The Importance of Correct Practice

The human tendency to internalize early mistakes is very strong. Years ago, when Morse code operators helped the railways and the military, many operators could be identified based upon the occasional mistakes they would make. When learning Morse code, operators would confuse the code for particular letters during their early practice. Years later, after thousands of hours of correct practice, many would still make these same early mistakes, simply because they ingrained particular errors early in their training. Simply put, we internalize what we practice.

How important, then, that we practice correctly! Consider another example—that of dancing. With access to films of great dancers, a competent teacher can begin to teach dance appreciation. A teacher who doesn’t know how to dance, however, will likely have great difficulty teaching students to dance using only such films. Common sense suggests that films of great dancers doing simpler moves, which students can copy, might help—but such common sense is only partly right. When students invent their own ways of moving to approximate even those simpler models, they tend to invent, practice, and memorize inefficient ways of moving. Then, if they want to be a better dancer, they must work to unlearn their poor patterns in addition to trying to establish good ones.

With access to ornate samples of highly skilled calligrahers, a competent teacher can begin to teach handwriting appreciation. Handwriting appreciation, however, like dance and Morse code, isn’t crucial for everyone to learn. Efficient handwriting, however, is crucial. Common sense suggests that simplified handwriting models, which students can copy, might help—but again, such common sense is only partly right. When students invent their own ways of moving to approximate even those simpler models, they tend to invent, practice, and memorize inefficient ways of moving. Then, if they want to write better, they must work to unlearn their poor patterns in addition to trying to establish good ones.

In order to learn efficient movement, students must be taught how to move. Moreover, the movements they are learning must teach them basic skills early—skills like top-down processing, left-right orientation, letterform memory, letter-word spacing, and gross- and fine-motor rhythm and control. The movements they learn early must also be portable to the movement sequences they will learn later—movement sequences which should be designed around distinctive features of our language.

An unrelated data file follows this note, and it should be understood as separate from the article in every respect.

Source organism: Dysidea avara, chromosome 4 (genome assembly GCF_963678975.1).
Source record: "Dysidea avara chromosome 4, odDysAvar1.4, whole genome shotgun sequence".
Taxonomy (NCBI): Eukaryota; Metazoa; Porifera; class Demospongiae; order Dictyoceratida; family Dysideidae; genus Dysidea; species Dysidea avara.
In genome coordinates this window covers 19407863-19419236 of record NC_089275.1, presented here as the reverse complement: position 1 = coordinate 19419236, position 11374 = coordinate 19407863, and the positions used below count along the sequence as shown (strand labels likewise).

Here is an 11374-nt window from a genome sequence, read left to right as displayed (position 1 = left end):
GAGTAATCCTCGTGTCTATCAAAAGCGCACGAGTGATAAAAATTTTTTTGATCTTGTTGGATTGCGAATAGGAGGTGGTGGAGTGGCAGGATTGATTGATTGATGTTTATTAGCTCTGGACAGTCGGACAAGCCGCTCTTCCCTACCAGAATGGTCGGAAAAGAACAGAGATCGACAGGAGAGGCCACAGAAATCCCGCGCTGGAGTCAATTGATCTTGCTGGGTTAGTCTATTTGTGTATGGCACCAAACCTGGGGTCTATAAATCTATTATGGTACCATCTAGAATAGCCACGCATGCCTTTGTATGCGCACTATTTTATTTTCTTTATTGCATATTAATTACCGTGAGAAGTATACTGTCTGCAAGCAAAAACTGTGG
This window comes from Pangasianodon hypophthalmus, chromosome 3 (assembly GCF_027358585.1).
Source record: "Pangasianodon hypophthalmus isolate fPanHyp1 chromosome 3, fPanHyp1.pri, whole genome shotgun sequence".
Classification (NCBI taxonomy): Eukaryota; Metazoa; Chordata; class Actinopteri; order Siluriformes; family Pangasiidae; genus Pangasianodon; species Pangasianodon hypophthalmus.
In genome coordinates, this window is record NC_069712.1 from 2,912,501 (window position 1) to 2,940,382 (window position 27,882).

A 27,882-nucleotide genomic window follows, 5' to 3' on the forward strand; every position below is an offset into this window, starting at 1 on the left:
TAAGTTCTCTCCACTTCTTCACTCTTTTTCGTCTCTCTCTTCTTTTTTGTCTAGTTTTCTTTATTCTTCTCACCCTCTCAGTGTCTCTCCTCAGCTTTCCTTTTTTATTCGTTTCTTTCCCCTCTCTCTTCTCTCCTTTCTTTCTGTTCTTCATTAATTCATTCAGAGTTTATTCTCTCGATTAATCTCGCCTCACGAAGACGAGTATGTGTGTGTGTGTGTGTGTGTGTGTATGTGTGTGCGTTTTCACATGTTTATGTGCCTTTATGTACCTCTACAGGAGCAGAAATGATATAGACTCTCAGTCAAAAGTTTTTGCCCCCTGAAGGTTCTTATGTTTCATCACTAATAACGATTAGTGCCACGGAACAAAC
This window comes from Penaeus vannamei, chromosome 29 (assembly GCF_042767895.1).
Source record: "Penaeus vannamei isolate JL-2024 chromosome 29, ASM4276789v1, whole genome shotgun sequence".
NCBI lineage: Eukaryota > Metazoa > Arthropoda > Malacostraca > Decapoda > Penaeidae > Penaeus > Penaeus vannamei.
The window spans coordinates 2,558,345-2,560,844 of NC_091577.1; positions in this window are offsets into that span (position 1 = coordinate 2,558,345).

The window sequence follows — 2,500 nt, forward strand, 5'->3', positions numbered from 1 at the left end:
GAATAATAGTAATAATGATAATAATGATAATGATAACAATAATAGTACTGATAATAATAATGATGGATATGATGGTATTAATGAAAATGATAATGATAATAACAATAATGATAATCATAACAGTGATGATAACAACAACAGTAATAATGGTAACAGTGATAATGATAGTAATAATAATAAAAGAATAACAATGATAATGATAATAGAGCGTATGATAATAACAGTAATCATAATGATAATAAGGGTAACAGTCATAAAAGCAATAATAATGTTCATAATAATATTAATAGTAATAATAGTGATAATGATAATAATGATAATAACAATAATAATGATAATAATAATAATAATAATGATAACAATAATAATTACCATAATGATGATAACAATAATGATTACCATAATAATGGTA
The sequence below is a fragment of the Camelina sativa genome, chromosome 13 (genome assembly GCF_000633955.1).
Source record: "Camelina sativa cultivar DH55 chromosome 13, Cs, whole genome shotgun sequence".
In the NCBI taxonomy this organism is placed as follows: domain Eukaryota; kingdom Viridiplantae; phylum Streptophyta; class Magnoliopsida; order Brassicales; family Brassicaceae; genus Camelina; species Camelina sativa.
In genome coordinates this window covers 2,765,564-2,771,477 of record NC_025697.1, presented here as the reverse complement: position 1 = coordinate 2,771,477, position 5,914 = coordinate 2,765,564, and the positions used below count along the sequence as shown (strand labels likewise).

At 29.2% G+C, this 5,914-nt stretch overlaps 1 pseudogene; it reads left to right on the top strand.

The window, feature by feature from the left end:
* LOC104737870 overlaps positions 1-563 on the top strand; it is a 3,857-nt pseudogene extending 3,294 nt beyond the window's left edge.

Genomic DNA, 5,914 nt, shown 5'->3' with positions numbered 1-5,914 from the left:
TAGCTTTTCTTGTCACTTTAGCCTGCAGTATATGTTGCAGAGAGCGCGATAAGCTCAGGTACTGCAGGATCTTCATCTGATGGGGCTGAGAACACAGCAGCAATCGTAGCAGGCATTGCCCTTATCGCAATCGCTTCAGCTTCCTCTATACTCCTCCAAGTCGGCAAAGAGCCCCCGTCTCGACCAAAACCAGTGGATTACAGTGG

Traits of Good Handwriting: The Seven S’s & Three P’s

Peterson Handwriting teaches students to write in a way that, by the time students learn cursive, demonstrates each of these traits of our language:

  1. The Shape of the letters, or “letterforms,” is consistent and written in a way that emphasizes distinguishing features of each letter. These features help keep writing legibile, even when scrawled quickly.
  2. The Smoothness of writing depends on a rhythmic alternation between ballistic movements and control points—between quick movements out and downstrokes that slow at the baseline. This rhythmic alternation of quick movements and attention to “pause points” paradoxically enables quicker writing while maintaining legibility. Rhythmic writing also helps maintain relaxed attention.
  3. The Stops, or “control points,” are emphasized in each letter of the Peterson Handwriting system to give writers time to transition into the subsequent letterform. Though as brief as 6/100 of a second each, when internalized as part of a writer’s muscle memory of each stroke, these brief pauses make execution of subsequent movements much more quick, easy, and accurate. Because these “stops” (control points) are on the baseline, consistent use of these stops is called “line control.”
  4. The Slant of each downstroke (the part of each letterform formed by moving down toward the baseline) should be consistent. For languages that move from left to right, the slant of quick writing—whether cursive or “threaded” manuscript—should also lean toward the right, ideally between 1 and 2 on a clock dial. By allowing the ballistic parts of each stroke to travel in the same direction as writing and reading, this slant actually accelerates both—for right-handers and for left-handers.
  5. The Size of each letter in relationship to other letters should remain consistent every time that letter is made. Moreover, the size of the parts of each letter in relationship to one another should also stay consistent. Consistent size helps promote quick recognition of letters: “Every cowboy needs a saaaee” is not the same as “Every cowboy needs a saddle,” but the only difference in cursive between the last word in each sentence is the size of the parts of each letter.
  6. The Spacing of letters, when consistent, reinforces rhythm and size and maintains legibility.
  7. The Style, or “neatness,” of writing is also important for maintaining legibility. Teaching movement helps ensure that style can be maintained without resorting to erasures or retraces. Time taken for erasing or retracing to ensure legibility hinders writing speed and can even affect comprehension as a student’s focus shifts from the flow of what he is writing about to fixing the appearance of his writing.

By teaching handwriting movement and by emphasizing Pencil grip, Paper position, and Posture, Peterson Handwriting helps students learn physical language, improve reading and spelling, and integrate all of these improvements in their composition and note-taking. No “trace & copy” method of teaching students to write comes close.

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